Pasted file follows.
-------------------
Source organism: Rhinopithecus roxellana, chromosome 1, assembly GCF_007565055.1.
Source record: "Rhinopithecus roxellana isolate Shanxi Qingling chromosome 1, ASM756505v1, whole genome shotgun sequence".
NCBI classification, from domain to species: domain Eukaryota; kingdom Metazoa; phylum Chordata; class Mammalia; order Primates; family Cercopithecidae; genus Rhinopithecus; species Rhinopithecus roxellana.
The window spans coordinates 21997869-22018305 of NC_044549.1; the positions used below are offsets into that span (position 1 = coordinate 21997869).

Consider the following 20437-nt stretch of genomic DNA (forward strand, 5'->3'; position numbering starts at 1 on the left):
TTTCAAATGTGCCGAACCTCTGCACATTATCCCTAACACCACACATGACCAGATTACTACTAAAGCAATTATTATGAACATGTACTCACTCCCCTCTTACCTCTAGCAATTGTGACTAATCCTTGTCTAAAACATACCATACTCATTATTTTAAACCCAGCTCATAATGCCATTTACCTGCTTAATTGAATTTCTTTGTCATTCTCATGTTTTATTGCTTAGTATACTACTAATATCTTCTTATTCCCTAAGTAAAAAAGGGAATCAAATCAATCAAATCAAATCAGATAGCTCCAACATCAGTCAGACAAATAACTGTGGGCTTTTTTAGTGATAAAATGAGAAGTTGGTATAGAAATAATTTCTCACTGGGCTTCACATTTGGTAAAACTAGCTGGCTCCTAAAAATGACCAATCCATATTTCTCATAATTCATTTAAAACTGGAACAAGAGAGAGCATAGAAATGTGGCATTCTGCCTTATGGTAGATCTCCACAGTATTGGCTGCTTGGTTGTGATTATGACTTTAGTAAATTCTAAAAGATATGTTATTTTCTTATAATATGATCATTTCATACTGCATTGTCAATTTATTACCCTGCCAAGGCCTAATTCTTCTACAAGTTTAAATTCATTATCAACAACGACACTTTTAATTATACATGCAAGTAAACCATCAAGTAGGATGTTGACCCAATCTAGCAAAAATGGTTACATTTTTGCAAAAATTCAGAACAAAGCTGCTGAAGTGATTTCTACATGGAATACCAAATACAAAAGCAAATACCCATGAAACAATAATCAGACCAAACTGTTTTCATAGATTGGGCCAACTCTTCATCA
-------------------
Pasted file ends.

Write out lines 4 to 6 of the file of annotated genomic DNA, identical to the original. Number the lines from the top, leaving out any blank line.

The window spans coordinates 21997869-22018305 of NC_044549.1; the positions used below are offsets into that span (position 1 = coordinate 21997869).

Consider the following 20437-nt stretch of genomic DNA (forward strand, 5'->3'; position numbering starts at 1 on the left):
TTTCAAATGTGCCGAACCTCTGCACATTATCCCTAACACCACACATGACCAGATTACTACTAAAGCAATTATTATGAACATGTACTCACTCCCCTCTTACCTCTAGCAATTGTGACTAATCCTTGTCTAAAACATACCATACTCATTATTTTAAACCCAGCTCATAATGCCATTTACCTGCTTAATTGAATTTCTTTGTCATTCTCATGTTTTATTGCTTAGTATACTACTAATATCTTCTTATTCCCTAAGTAAAAAAGGGAATCAAATCAATCAAATCAAATCAGATAGCTCCAACATCAGTCAGACAAATAACTGTGGGCTTTTTTAGTGATAAAATGAGAAGTTGGTATAGAAATAATTTCTCACTGGGCTTCACATTTGGTAAAACTAGCTGGCTCCTAAAAATGACCAATCCATATTTCTCATAATTCATTTAAAACTGGAACAAGAGAGAGCATAGAAATGTGGCATTCTGCCTTATGGTAGATCTCCACAGTATTGGCTGCTTGGTTGTGATTATGACTTTAGTAAATTCTAAAAGATATGTTATTTTCTTATAATATGATCATTTCATACTGCATTGTCAATTTATTACCCTGCCAAGGCCTAATTCTTCTACAAGTTTAAATTCATTATCAACAACGACACTTTTAATTATACATGCAAGTAAACCATCAAGTAGGATGTTGACCCAATCTAGCAAAAATGGTTACATTTTTGCAAAAATTCAGAACAAAGCTGCTGAAGTGATTTCTACATGGAATACCAAATACAAAAGCAAATACCCATGAAACAATAATCAGACCAAACTGTTTTCATAGATTGGGCCAACTCTTCATCA